Creating a personal brand, in a labour market currently saturated by job seekers, may turn out to be an indispensable strategy to self-differentiate, improve reputation and increase job opportunities. With the rise of social media, personal branding has become the most effective business card, both to highlight our professional accomplishments and to get new job alternatives.
The concept of personal branding was coined in the USA by Tom Peters, first appearing in the article “The Brand called You” in Fast Company magazine in 1997, as a job-seeking technique which involves considering oneself as a brand name.
A brand that must define its goals, expectations and values, set actions to protect them, and eventually convey them, for the purpose of self-differentiation and a greater success regarding social and professional relationships. After all, this is nothing but a notion based on Marketing strategies in order to highlight the skills and features that make us stand out, thus improving and increasing our visibility in the labour market and positioning us among the most prominent professionals in our sector.
Nowadays, being good at something is not enough. The others must be aware of it. Personal branding features competitive and distinguishing advantages to achieve that purpose. However, it is a demanding, patience-consuming process, since results are obtained in the long term, involving a great deal of new technology usage as well.
In VUCA (volatile, uncertain, complex and ambiguous) environments, such as the current situation of the market, not even a strong personal brand does guarantee either the best position or the best company to work for, but it provides a greater chance of being considered as a candidate in recruiting processes, hence increasing the prospects of finding a new job considerably.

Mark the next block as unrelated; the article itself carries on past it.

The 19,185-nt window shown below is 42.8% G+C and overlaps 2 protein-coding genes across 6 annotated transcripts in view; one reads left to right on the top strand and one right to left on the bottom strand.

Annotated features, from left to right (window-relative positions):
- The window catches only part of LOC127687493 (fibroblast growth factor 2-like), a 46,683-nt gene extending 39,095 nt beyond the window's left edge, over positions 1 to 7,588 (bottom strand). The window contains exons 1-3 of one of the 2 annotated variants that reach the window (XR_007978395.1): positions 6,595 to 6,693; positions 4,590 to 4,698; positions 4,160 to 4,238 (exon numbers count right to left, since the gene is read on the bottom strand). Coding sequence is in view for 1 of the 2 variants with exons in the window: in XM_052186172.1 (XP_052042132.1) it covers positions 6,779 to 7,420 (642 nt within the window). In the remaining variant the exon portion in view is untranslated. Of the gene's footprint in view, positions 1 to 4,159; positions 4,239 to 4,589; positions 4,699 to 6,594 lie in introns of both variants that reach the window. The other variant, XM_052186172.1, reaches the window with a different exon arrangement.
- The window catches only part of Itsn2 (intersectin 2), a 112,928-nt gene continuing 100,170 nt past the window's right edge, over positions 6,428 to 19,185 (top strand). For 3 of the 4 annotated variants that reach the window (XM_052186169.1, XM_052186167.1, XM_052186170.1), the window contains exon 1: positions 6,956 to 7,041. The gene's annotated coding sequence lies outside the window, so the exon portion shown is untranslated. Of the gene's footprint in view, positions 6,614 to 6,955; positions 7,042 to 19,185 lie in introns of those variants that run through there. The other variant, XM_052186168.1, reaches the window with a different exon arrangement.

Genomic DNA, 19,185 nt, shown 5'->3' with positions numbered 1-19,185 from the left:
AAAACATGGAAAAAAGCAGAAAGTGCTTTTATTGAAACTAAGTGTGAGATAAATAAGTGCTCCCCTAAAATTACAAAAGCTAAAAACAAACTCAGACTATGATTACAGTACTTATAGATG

A reflection of ourselves
To start creating your personal brand, it’s essential to choose a single career goal, that is, to define and target the market niche you really want to work around. In addition, a brand requires continuous, almost daily pampering, that’s why it is crucial to keep learning new skills and grow professionally in order to add new competences and enhance our profile steadily.
It should not be forgotten that our personal brand must portray us the way we are, as a reflection of ourselves, with feelings and emotions, without faking or inventing a fictitious life because, after all, we’re projecting our world into a professional environment. The strategy to follow so as to achieve this is self-knowledge, which will help us to minimize our weaknesses and emphasize our strengths. That’s why it is important to align both the online and offline aspects of our image.
Once we have defined the set of values we want to convey and the goals we want to achieve, it’s time to give the brand a name (it can be our first and last, or any other that helps us to stand out), define the use of keywords related to it and set a coherent communicative tone, as well as a logo, font and colours.
In this scenario, where the days of hard copy resumés are numbered due to their little or no effectiveness or practicality when job seeking, it’s Web 2.0 the one that has become an indispensable tool for the development of personal branding.
For that reason, making the right choice regarding channels and formats where the personal brand will have presence (professional web or blog, social media profiles, cover letter, career sites, job banks…) and the design of a strategic action plan aimed at self-promotion (forums, conventions, workshops or courses) are an absolute must.
Such a wide range of possibilities provides an endless source for networking, opportunities and employment. The most important thing is not to have a lot of connections, though, but quality ones and to be around professionals in tune with your career goals.
In conclusion, personal branding seeks to improve online reputation, but through the perception of others towards yourself. And in these times, that is a fundamental and valuable asset to accomplish professional success.
Sources: GM Integra, Centro de Estudios Financieros, Forbes, University of Salford